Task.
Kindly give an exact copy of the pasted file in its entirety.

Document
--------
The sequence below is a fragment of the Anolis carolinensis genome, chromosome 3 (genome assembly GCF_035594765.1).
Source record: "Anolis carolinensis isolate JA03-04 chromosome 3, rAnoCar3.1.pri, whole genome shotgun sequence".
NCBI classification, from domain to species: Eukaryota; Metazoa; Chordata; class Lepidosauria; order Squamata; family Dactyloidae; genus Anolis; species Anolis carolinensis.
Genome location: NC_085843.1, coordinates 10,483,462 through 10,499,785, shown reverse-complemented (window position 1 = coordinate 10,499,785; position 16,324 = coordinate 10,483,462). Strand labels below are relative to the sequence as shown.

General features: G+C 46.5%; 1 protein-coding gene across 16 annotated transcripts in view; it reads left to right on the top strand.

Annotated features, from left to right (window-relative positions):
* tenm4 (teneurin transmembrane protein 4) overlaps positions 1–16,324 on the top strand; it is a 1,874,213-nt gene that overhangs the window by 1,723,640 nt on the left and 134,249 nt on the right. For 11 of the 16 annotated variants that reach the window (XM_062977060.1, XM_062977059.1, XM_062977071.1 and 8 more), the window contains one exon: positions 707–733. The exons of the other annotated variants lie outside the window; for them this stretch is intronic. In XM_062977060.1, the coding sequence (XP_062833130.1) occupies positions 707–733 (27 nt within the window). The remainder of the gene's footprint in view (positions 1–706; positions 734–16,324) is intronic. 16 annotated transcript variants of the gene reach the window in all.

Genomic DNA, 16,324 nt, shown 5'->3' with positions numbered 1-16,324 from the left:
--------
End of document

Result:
The sequence below is a fragment of the Anolis carolinensis genome, chromosome 3 (genome assembly GCF_035594765.1).
Source record: "Anolis carolinensis isolate JA03-04 chromosome 3, rAnoCar3.1.pri, whole genome shotgun sequence".
NCBI classification, from domain to species: Eukaryota; Metazoa; Chordata; class Lepidosauria; order Squamata; family Dactyloidae; genus Anolis; species Anolis carolinensis.
Genome location: NC_085843.1, coordinates 10,483,462 through 10,499,785, shown reverse-complemented (window position 1 = coordinate 10,499,785; position 16,324 = coordinate 10,483,462). Strand labels below are relative to the sequence as shown.

General features: G+C 46.5%; 1 protein-coding gene across 16 annotated transcripts in view; it reads left to right on the top strand.

Annotated features, from left to right (window-relative positions):
* tenm4 (teneurin transmembrane protein 4) overlaps positions 1–16,324 on the top strand; it is a 1,874,213-nt gene that overhangs the window by 1,723,640 nt on the left and 134,249 nt on the right. For 11 of the 16 annotated variants that reach the window (XM_062977060.1, XM_062977059.1, XM_062977071.1 and 8 more), the window contains one exon: positions 707–733. The exons of the other annotated variants lie outside the window; for them this stretch is intronic. In XM_062977060.1, the coding sequence (XP_062833130.1) occupies positions 707–733 (27 nt within the window). The remainder of the gene's footprint in view (positions 1–706; positions 734–16,324) is intronic. 16 annotated transcript variants of the gene reach the window in all.

Genomic DNA, 16,324 nt, shown 5'->3' with positions numbered 1-16,324 from the left: